The world is shifting towards renewable energy. New data shows that solar power is set to become the predominant source of generating capacity behind the US power grid, within the next 25 years. 

The driving factors behind solar power’s flare are efficiency, scalability, and declining cost. Coupled with technological innovation and policy support as the world aims to reach carbon neutrality, solar could just become the cornerstone of how we generate and consume electricity.

Solar for sustainable growth

The quarterly ‘SEIA/Wood Mackenzie Power & Renewables U.S. Solar Market Insight’ report shows that nearly half (48%) of new capacity added to the US grid during 2023 was solar-powered. 

Further, the research team at Wood Mackenzie says the US solar industry could grow by an additional 55%. It should also be noted that the solar industry experienced a “rough 2022, with less installations and diversification across US suppliers. 

Solar’s bright future ahead

While 2050 still seems a ways off, the immediate future shows promising growth as well. What about the next five years? The report notes that “growth is much stronger in the near-term before falling to the low single-digits starting in 2026.

The US power grid outlook shows an average yearly growth of 14%, particularly between 2023 and 2028. This is because solar is “still the core technology of the US energy transition,” Wood Mackenzie says. 

While the predicted growth spurt looks promising, the challenges in this industry remain “very real”, with the researcher saying it would require “continued innovation” to tap into the US grid’s full potential. 

Overcoming challenges

Some of the challenges to overcome include challenging market conditions, escalating interest rates, and fluctuation in installation trends. And as the 2022 data shows, installation trends can be fickle.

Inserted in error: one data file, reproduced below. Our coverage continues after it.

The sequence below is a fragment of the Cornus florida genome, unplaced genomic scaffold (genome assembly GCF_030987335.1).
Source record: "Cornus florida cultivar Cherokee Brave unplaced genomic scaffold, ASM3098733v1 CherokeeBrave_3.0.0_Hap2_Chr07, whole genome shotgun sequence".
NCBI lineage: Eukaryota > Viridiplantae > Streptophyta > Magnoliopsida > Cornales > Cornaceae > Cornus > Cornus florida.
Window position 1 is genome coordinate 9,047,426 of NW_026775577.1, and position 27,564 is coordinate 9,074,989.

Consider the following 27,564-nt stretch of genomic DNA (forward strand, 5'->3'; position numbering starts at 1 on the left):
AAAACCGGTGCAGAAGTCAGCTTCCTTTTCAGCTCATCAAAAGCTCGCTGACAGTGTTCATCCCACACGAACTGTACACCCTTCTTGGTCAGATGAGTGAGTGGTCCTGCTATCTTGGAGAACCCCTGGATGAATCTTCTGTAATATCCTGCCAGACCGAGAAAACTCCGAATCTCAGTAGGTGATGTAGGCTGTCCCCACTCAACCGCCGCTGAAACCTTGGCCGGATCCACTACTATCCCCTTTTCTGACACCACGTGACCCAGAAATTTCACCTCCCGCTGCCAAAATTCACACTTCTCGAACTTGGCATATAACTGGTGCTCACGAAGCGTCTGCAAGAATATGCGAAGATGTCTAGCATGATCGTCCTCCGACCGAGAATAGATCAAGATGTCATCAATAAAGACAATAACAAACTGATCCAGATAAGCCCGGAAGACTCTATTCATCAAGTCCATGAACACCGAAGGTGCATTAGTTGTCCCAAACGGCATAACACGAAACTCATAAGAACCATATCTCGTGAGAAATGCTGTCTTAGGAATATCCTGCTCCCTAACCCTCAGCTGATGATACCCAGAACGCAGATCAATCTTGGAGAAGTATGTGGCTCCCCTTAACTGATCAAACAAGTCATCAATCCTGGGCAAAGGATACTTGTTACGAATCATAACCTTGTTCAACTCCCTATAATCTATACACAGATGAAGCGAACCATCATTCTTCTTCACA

Due to policy-driven supply constraints, the industry saw a massive drop in installations during the 2022 period – a 16% decrease from 2021. In addition, utility-scale installations decreased by 31%. This slump was the lowest record since before the COVID-19 pandemic. 

Installers are finding innovative ways to cope with the sales slowdown. Most notably, by focusing more on operational efficiencies, and experimenting with pricing and product tweaks.


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Solar could modernize the US grid

Michelle Davis, head of solar research at Wood Mackenzie and lead author of the report, says technological innovation is “critical,” along with “interconnection reform, regulatory modernization, and increasing storage attachment rates.” 

One way of increasing storage could be to focus on integrating more energy storage solutions. Think batteries with storage power installations. In other words, apart from generating solar power, the storage solutions could capture excess energy during peak sunlight hours. 

When solar generation takes a dip during the night or on cloudy days, the stored energy could be used instead. Not only would this modernize the grid, but it could also support the global push for carbon neutrality. 

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About the author

Cheryl has contributed to various international publications, with a fervor for data and technology. She explores the intersection of emerging tech trends with logistics, focusing on how digital innovations are reshaping industries on a global scale. When she's not dissecting the latest developments in AI-driven innovation and digital solutions, Cheryl can be found gaming, kickboxing, or navigating the novel niches of consumer gadgetry.